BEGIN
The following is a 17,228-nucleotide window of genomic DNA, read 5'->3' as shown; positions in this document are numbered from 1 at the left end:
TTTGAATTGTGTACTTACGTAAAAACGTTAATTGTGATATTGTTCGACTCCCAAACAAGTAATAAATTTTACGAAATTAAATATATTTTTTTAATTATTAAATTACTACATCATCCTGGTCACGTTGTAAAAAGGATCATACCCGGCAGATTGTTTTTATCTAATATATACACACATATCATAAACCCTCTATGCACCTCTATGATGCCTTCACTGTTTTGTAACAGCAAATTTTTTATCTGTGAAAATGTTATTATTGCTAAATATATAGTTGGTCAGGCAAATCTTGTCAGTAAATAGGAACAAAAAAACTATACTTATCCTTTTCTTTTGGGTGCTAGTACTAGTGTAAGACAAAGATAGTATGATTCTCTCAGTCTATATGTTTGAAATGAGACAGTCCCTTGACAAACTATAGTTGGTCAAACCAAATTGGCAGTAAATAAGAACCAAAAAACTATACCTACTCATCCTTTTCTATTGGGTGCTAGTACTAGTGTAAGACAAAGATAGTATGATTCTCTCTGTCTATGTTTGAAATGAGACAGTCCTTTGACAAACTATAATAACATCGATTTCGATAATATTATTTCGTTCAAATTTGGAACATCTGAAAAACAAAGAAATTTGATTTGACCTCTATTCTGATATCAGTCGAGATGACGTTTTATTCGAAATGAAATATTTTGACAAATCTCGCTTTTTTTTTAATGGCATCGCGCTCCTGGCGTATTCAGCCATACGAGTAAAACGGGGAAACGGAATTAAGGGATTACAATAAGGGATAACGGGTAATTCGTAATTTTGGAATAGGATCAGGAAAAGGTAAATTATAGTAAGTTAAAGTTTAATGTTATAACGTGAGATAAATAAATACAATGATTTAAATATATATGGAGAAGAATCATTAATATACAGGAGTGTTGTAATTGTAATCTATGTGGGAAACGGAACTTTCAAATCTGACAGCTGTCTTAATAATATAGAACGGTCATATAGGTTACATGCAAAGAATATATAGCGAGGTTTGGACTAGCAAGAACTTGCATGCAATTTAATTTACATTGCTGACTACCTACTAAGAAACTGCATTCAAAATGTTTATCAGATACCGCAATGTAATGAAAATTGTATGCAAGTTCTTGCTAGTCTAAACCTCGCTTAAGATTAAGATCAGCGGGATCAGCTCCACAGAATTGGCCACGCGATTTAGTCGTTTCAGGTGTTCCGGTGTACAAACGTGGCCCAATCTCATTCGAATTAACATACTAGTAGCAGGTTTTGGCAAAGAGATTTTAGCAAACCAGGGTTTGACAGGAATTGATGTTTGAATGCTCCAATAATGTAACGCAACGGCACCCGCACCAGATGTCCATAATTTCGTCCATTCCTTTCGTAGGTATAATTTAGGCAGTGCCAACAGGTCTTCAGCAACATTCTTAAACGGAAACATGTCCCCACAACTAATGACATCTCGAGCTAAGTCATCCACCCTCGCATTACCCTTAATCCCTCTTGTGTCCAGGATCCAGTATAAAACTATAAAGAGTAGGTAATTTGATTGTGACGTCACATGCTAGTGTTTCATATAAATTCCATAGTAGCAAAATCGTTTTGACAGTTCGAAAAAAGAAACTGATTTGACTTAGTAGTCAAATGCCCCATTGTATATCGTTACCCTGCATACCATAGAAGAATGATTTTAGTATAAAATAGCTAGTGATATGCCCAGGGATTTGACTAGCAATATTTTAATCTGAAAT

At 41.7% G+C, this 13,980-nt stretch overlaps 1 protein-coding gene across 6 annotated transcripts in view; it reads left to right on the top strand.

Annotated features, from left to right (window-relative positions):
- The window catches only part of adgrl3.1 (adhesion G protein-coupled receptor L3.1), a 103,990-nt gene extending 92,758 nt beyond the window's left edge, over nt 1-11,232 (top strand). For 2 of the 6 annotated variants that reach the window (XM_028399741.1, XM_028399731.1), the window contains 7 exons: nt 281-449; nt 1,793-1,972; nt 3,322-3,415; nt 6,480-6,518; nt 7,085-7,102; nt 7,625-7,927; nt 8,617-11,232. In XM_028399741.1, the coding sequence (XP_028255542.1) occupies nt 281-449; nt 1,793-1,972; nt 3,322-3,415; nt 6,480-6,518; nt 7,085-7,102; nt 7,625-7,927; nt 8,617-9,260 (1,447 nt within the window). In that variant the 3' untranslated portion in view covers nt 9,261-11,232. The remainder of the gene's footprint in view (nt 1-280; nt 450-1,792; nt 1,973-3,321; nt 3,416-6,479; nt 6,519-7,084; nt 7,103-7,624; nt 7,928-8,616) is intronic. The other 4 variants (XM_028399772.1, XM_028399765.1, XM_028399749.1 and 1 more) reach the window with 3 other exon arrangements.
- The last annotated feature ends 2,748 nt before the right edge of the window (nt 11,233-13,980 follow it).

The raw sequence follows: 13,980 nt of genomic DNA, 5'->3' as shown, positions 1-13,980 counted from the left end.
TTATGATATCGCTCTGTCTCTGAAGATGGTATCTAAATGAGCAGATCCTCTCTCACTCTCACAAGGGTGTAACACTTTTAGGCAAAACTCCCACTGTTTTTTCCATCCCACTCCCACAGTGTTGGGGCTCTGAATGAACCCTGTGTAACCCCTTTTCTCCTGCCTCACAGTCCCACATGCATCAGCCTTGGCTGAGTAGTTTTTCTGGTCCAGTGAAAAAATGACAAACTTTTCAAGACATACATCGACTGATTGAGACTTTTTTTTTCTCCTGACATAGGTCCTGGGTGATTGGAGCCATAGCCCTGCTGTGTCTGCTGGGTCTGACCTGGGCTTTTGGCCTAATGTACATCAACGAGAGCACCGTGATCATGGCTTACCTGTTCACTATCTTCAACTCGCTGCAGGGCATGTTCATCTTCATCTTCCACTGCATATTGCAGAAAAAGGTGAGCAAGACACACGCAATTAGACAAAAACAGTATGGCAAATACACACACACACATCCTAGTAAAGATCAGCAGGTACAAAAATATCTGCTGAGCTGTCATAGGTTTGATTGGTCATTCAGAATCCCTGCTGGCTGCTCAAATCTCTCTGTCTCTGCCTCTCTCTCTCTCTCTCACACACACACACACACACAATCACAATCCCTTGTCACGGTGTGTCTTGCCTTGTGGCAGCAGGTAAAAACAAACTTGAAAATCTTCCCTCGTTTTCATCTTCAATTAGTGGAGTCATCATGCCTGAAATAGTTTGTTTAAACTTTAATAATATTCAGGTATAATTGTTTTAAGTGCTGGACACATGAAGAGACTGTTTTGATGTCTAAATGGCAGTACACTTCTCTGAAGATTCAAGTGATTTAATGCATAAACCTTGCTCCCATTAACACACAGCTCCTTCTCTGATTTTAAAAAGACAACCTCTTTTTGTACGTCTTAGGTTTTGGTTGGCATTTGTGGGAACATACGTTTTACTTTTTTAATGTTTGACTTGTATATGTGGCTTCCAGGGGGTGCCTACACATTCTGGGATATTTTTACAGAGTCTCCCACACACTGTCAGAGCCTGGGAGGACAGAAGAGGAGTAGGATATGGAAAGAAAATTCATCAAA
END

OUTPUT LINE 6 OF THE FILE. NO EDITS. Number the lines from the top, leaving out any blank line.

- The last annotated feature ends 2,748 nt before the right edge of the window (nt 11,233-13,980 follow it).